On Ten Years of apt by Anika Fajardo
The image of boys chopping earth worms in half to see if both pieces would squirm away still pops into my head whenever heavy rains bring their great-great-great-great grandchildren out of the safety of mud and sand. And to have that memory—the memory of the somewhat scary days as a small child in a neighborhood of rough kids—appear in apt (2008) was a validation of not only the infancy of my writing but also my memories. Since that publication, one of my first, I’ve written about dozens of other small moments, from riding in a car with Colombian cousins to mountain biking with the boy I would marry to smelling the ripe scent of my newborn.
Many of these memories have been published in journals and websites, a few in actual books. But countless others have been remembered and written and ultimately rejected and forgotten. Like the story of marking the little bubble for Hispanic on SAT forms, or the one about the English professor who smelled like patchouli, or the time my husband sat on a bat. These memories—captured in words and sentences and paragraphs on paper or ether—are what I’ve sent out into the world waiting to see what would come back, and what would land in a home like apt.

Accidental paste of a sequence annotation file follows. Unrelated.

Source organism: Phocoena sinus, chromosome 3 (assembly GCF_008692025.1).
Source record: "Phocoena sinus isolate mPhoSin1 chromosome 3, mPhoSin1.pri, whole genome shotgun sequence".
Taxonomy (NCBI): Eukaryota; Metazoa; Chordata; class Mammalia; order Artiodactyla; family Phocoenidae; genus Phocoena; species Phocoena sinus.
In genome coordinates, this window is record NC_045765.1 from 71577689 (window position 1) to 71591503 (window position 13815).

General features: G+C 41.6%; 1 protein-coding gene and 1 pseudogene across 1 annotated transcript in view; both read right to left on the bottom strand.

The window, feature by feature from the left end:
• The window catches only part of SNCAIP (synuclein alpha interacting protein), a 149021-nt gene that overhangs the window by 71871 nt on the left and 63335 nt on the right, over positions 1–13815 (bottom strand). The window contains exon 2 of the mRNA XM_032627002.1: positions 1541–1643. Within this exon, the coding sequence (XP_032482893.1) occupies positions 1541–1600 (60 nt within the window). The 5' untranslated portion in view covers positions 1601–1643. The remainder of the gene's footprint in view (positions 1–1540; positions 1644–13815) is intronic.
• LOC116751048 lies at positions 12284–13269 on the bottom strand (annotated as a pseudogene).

Recently, apt published another essay of mine, another memory that I’d clung to and shaped and refined, hoping someone would see what I saw. That story, “Something Recognizable,” is about déjà vu and jamais vu, each distortions of the brain. Déjà vu creates false memories while jamais vu erases actual ones, both of which are simply the brain playing tricks, making us see things that aren’t there or imagine what could have been or believe in what happened. And I find that the only way to capture the sensation of forgetting and remembering is to write it down.
That is what writing is, after all: either the creation or distortion of memories. It isn’t a resume or a book deal or a teaching position. Writing is the taste of arepas, and grains of sand between the toes, and red scabby knees. As I look back on the last seven years of my writing life, I see that the path has been as crooked as the worms that disappeared into the cracks and crevices of the miles of sidewalks that wove their way through my childhood and my memories.
Anika Fajardo was born in Colombia and raised in Minnesota. Her work has appeared in apt, Hippocampus Magazine, Literary Mama, among others, and in the anthologies Brief Encounters: Contemporary Creative Nonfiction (Norton) and Oh, Baby! (InFact Books). She is the recipient of several grants from the Minnesota State Arts Board and Jerome Foundation.